The relationship between sleep hygiene practices and nocturnal sleep for midlife women with and without insomnia
In this study sleep hygiene practices and perceived and somnographic sleep indicators were analyzed for 92 women with insomnia and 29 women with no insomnia ages 40 to 55. Women recorded practices and perceptions in diaries during 6 days of polysomnographic sleep monitoring. Self-reported practices included smoking cigarettes, drinking alcohol, drinking caffeine, and exercising. Optimal sleep hygiene practices include abstaining from tobacco and alcohol or caffeine intake while getting regular exercise and maintaining a regular schedule for sleeping. Perceptions included sleep onset latency, awakenings, restfulness after sleeping, and sleep quality. Somnographic measures included bedtime, latency to Stages 1 and 2, Stage 0, and getting up time. Regular bedtimes and regular getting up times were defined as less than 30 minutes variation day to day. Women in both groups reported similar practices except for differences in alcohol and caffeine intake. More women with insomnia (52%) than without insomnia (31%) abstained from alcohol each day (95% CI =.01,.41). Less than 10% in both groups reported drinking alcohol everyday. More than 80% in both groups reported drinking one or more servings of caffeine per day, but women with insomnia averaged one less serving of caffeine per day than women without insomnia (p $<$.05). Few women in either group reported smoking ($<$10%). Less than 25% reported 30 minutes of exercise each day, although about one-half of each group reported exercising an average of 30 minutes per day. Very few women had regular bedtimes ($<$5%) or regular getting up times ($<$10%) for all five days assessed. Women with insomnia showed less variation in day to day sleep hygiene practices, but greater variation in sleep perceptions as measured by mean standard deviations. Women with insomnia showed significantly smaller variations in alcohol intake (p =.05) and bedtimes (p =.02) and greater variations in reported SOL (p =.005) and sleep quality (p =.002) than women without insomnia. Regression analyses showed that combinations of sleep hygiene practices explained small amounts of the variances in sleep indicators. In summary, sleep hygiene practices were similar between women with and without insomnia except for caffeine and alcohol. Women with insomnia showed less variation in sleep hygiene practices, but greater variation in sleep perceptions compared to women with quality sleep.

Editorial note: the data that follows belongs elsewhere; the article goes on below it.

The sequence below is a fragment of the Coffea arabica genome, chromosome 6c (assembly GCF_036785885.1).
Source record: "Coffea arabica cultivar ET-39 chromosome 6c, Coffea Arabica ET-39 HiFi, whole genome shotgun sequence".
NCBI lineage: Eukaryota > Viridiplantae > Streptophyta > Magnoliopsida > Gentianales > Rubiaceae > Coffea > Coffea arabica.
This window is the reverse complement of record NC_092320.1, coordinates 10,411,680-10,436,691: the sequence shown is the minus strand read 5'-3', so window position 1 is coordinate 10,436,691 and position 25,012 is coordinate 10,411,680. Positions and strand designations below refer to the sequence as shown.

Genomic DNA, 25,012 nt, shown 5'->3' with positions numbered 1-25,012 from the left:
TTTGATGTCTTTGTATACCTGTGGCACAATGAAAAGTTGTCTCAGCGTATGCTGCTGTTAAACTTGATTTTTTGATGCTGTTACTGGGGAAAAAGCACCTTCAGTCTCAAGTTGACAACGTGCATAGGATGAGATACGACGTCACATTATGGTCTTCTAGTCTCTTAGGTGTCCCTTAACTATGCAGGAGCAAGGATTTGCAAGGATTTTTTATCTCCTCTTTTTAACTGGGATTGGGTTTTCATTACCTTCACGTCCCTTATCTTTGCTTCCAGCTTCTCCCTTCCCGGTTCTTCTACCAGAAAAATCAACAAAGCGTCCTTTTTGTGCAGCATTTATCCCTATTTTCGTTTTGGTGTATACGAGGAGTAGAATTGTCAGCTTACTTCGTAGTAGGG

- Nursing - Seattle